That is also how we handle things. If our daughter asks a question I will try to answer the immediate question, but if it is as Lili’s Dad put it not time to know that yet then that is what I say and she understands. I think that because of media and our ultra consumable society, our children are exposed to things in ways previous generations were not. I also think that because of the world we live in parents feel that they have to shield their children from things even though our children have the capacity to understand them. The only time I find I need to be careful about how I explain things is when our daughter asks about the behavior of other adults…

  • It is a case by case basis and something that evolves based upon a need to know basis. I only give what they need to know.

    • Anonymous

      Without question. the paradigm shifts from family to family. I agree disclosing information on a need to know basis is an option as well as a fabricating the truth.

      • Lili’s Dad

        My daughter is seven, and I can honestly say I’ve never lied to her. There have been times when I have had to say, “It’s not time for you to know that yet.” There have been times when I’ve simplified what I’ve told her, but I’ve never lied.

        • Anonymous

          Thank you for commenting Lil’s Dad. Given the numerous circumstances that could arise from the benign (i.e. Santa) to the extreme over the course of time, it would take a nearly infallible individual to sustain such a disciplined approach. What you’ve achieved is quite remarkable and commendable.

        • jm flip

          That is also how we handle things. If our daughter asks a question I will try to answer the immediate question, but if it is as Lili’s Dad put it not time to know that yet then that is what I say and she understands. I think that because of media and our ultra consumable society, our children are exposed to things in ways previous generations were not. I also think that because of the world we live in parents feel that they have to shield their children from things even though our children have the capacity to understand them. The only time I find I need to be careful about how I explain things is when our daughter asks about the behavior of other adults…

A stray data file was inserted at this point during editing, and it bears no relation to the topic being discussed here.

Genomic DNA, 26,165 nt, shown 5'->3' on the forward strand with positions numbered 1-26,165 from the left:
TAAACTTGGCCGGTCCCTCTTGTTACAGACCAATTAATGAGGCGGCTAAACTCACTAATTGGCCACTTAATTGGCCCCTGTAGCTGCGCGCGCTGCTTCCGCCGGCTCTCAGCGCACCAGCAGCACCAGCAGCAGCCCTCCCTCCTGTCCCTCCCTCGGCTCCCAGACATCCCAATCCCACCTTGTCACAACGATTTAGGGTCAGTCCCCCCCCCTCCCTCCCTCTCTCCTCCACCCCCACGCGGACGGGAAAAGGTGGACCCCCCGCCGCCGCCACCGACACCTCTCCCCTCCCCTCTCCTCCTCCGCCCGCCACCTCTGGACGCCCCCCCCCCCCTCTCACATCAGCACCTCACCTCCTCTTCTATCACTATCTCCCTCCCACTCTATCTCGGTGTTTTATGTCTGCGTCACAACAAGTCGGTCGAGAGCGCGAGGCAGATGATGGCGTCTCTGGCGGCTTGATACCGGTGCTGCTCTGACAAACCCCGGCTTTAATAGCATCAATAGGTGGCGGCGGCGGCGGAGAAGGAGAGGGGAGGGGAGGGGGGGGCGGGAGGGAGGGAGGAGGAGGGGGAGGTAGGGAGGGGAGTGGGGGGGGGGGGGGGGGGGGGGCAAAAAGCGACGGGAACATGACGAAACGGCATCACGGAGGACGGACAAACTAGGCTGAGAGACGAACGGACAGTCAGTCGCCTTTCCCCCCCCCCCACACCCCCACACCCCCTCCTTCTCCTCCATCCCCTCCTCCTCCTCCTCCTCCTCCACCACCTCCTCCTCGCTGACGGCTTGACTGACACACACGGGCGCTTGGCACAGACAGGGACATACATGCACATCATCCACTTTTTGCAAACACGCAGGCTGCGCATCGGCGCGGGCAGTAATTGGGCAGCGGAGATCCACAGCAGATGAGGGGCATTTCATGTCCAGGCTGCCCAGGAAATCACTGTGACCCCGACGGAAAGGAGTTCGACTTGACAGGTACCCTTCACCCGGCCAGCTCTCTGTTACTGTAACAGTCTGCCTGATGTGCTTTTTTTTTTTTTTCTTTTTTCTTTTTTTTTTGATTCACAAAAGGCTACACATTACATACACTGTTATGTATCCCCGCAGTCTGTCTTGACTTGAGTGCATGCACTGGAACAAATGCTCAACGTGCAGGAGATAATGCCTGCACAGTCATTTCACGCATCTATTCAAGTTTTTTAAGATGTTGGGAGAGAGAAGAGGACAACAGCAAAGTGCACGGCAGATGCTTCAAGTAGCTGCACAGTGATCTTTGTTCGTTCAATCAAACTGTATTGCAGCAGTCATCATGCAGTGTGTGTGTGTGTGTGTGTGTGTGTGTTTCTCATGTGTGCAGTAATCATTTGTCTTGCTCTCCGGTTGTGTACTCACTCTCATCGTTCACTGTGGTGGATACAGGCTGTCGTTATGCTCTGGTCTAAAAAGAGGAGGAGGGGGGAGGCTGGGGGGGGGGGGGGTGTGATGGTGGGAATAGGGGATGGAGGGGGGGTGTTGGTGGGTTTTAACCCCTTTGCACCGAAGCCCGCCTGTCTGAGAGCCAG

• Tracey

    I, too, have been guilty (often) of telling “alternative versions” of the truth. It comes with the territory of being parent.

    But as you noted, a balanced approach is needed.

    • Anonymous

      Thanks for your thoughts Tracey. Balance is key and a tough art to master at that. 🙂

  • Tracey

    I, too, have been guilty (often) of telling “alternative versions” of the truth. It comes with the territory of being parent.

    But as you noted, a balanced approach is needed.

    • Anonymous

      Thanks for your thoughts Tracey. Balance is key and a tough art to master at that. 🙂

  • Jeff

    We lost our cat when my oldest was 4 1/2. She was with us in the pet hospital, said goodbye, and watched me cry afterward. I did my best to explain the permanence of death, to help her understand that her cat wasn’t coming back, but that’s about where it stopped. Since then we’ve explained the concept of heaven, even though we don’t believe in it, so she’s equipped with some of that knowledge (classmates are already discussing it around her). I’ve also touched on tragedies, like terrorism, with her – always mindful to keep it high level. I dislike lying and try to be as clean with my girls as possible, even if it means some awkward conversations. I don’t shy away from the uncomfortable.

    • Anonymous

      Thank you for your comment Jeff. So many factors in trying to gauge what impact disclosing the truth can have on a child. Your pragmatic approach certainly has served you well.

  • Jeff

    We lost our cat when my oldest was 4 1/2. She was with us in the pet hospital, said goodbye, and watched me cry afterward. I did my best to explain the permanence of death, to help her understand that her cat wasn’t coming back, but that’s about where it stopped. Since then we’ve explained the concept of heaven, even though we don’t believe in it, so she’s equipped with some of that knowledge (classmates are already discussing it around her). I’ve also touched on tragedies, like terrorism, with her – always mindful to keep it high level. I dislike lying and try to be as clean with my girls as possible, even if it means some awkward conversations. I don’t shy away from the uncomfortable.